Saturday, June 13, 2009

Ouch!

Exams finished yesterday and I expect evaluations to start coming in.  The students evaluate me according to 15 criteria and can leave comments if they choose.  The evaluation is entirely anonymous and students must either evaluate me or agree to give up the chance to do so before seeing their grades.

Some students have jumped the gun.  Ten students in seven classes have already posted their evaluations.  Some are great; in one first year class, two students both gave me 100% and one left a kindly but poorly spelled comment:
"브라이언딘 교수님 즐거웠고 2학기에도 브라운딘 교수님 이랍니다"
which translates to, "Bra slang [tin] professor to be joyful the brown [tin] professor [lap] is the [ni] in as much as 2 semester"
I honestly love the way the student spelled  my name correctly once; it reminds me of essays where I had to write the word (pre-spellcheck days) "height" more than once.  I would write it 'ei' one time and 'ie' the next.  One of them had to be right.
Also, I love the way my name is slang for 'Bra'.  I guess I shouldn't chuckle when I read the names "Yoo-seok" or "beom-seok".

That isn't the reason I titled this post 'ouch' though.  One student gave me 20% across the board.  This was a nursing student who also wrote a short evaluation in class.  Those evals were mostly positive although reports are I spoke too fast in class.  I don't know who the student is, and I don't want to know, but I am hurt by such an evaluation.  Especially when items I am responsible for are ranked the same as ones I do not control.  "follows a clear class and course plan" which I control and "kept the full 15 week schedule" which is totally out of my control: both were rated at 20%  Also, the nursing students have a high enough English ability to leave a detailed English comment and this one didn't.  It is just a drive-by snark, but it hurts all the same.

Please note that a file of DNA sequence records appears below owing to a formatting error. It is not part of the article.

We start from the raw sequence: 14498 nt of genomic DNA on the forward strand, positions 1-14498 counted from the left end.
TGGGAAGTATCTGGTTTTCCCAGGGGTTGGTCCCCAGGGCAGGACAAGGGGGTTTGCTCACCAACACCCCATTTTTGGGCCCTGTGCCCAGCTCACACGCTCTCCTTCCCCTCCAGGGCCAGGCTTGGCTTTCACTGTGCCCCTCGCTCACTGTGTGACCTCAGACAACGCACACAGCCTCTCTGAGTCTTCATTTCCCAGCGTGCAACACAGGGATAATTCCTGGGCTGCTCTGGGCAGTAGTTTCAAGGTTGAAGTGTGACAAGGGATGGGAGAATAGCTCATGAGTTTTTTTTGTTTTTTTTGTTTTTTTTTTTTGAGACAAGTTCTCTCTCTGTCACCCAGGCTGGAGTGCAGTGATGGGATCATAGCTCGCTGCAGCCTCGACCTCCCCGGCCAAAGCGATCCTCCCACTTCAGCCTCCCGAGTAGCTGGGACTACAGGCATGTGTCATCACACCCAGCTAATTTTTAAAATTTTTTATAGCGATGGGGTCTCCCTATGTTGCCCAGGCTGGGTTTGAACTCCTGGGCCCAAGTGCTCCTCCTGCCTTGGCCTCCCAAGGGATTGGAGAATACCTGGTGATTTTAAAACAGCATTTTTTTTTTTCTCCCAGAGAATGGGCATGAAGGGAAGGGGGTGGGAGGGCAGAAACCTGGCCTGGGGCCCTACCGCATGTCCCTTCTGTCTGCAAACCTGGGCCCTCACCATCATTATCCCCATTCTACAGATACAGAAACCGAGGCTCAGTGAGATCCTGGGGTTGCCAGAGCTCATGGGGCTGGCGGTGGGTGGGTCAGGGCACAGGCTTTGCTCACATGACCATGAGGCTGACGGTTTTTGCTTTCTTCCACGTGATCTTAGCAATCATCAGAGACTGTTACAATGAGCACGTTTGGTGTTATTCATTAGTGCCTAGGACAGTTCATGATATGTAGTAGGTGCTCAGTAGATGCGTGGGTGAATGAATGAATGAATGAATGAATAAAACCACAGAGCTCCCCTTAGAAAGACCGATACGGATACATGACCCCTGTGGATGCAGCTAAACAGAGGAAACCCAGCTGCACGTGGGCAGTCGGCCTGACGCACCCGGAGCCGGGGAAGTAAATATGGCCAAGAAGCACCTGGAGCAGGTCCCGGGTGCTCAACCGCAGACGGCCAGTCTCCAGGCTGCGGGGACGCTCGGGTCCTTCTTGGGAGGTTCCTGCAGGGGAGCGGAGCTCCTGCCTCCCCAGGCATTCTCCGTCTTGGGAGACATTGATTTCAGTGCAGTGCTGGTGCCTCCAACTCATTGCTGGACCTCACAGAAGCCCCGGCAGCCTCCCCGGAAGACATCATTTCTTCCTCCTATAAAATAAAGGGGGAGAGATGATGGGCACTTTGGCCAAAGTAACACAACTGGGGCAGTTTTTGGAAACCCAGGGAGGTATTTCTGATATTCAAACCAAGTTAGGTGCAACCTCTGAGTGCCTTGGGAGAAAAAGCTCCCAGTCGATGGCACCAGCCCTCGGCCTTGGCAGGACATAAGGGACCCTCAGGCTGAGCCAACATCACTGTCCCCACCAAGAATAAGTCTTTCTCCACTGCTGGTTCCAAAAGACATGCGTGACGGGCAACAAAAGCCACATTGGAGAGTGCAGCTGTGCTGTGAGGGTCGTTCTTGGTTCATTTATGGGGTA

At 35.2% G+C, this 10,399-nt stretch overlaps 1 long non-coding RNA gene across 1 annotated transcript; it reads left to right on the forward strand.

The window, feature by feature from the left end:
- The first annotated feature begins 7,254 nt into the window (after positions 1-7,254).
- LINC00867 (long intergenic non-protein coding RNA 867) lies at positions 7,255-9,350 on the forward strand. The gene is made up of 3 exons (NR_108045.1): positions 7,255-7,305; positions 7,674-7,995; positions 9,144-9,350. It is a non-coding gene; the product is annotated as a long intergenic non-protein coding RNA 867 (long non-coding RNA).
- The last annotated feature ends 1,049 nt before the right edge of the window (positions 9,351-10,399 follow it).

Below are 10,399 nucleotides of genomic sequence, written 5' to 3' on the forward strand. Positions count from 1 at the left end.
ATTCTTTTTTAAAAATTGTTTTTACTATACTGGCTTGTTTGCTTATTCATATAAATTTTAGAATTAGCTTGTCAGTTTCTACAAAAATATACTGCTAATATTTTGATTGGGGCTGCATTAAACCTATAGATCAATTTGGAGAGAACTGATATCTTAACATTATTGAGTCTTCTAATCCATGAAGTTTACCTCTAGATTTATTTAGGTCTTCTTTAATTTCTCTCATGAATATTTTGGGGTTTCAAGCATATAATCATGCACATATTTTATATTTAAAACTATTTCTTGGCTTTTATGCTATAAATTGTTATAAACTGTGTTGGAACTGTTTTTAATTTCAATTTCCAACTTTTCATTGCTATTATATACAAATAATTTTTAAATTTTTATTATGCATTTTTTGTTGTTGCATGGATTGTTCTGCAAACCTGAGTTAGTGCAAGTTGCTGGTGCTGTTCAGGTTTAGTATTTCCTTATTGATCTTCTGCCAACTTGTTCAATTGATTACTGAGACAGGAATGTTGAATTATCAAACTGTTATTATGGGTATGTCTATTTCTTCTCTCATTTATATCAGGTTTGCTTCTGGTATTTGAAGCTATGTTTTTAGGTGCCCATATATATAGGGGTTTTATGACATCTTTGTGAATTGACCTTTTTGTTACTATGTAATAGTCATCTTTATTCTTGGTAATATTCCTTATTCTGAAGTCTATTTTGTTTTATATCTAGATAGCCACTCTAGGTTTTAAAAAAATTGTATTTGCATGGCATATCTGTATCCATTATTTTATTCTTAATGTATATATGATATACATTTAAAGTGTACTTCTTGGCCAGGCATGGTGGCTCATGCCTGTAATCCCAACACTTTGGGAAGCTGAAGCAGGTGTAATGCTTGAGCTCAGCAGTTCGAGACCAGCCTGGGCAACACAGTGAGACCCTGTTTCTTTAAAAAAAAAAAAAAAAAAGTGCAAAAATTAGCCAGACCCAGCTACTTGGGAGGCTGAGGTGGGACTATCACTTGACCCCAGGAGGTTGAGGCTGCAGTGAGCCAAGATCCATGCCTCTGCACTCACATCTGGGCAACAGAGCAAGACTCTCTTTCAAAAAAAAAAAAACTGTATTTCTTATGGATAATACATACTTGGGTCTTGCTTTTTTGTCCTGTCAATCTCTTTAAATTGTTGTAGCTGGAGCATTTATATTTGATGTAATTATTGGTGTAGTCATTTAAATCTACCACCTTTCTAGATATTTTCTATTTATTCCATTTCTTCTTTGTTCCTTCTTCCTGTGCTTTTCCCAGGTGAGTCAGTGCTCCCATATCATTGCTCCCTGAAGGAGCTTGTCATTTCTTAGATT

I'm never going to match the Big Hominid!

1 comment:

Kevin said...

I get the impression that you're a great teacher, and the reason you're writing about such an evaluation is because this is far, far from the norm. I've had my share of dissatisfied students, so I sympathize when evals like this appear.

I'm sure you'll agree that there's no reason to worry when a single student gives such an eval; if you're teaching 100 students a semester, and only four or five give such evals, you're doing perfectly fine. A boss who makes a big deal of such complaints is crazy or stupid or both. I hope your bosses are sane and maintain proper perspective.

Because you're the type of teacher who cares about the quality of your teaching, I'm sure you'd be worried if a pattern of low evals began to emerge, and if the comments written by different students tended to center on the same general complaint. If, for example, you're teaching 100 students and 30 of them mention that you're speaking too fast, then maybe it's time to reevaluate your pace. But again, if this sort of complaint comes from only a tiny percentage of the total number of students, you have nothing to worry about.

I realize, in writing all this, that you don't really need to hear this because you already know it, but if some of your readers are Korean students, they might be interested to have some perspective on what teachers say to each other in such situations.

If you're like me, you have your teacherly pride, and low ratings, on the rare occasions when they appear, are scandalous. It's good that you're venting this.


Kevin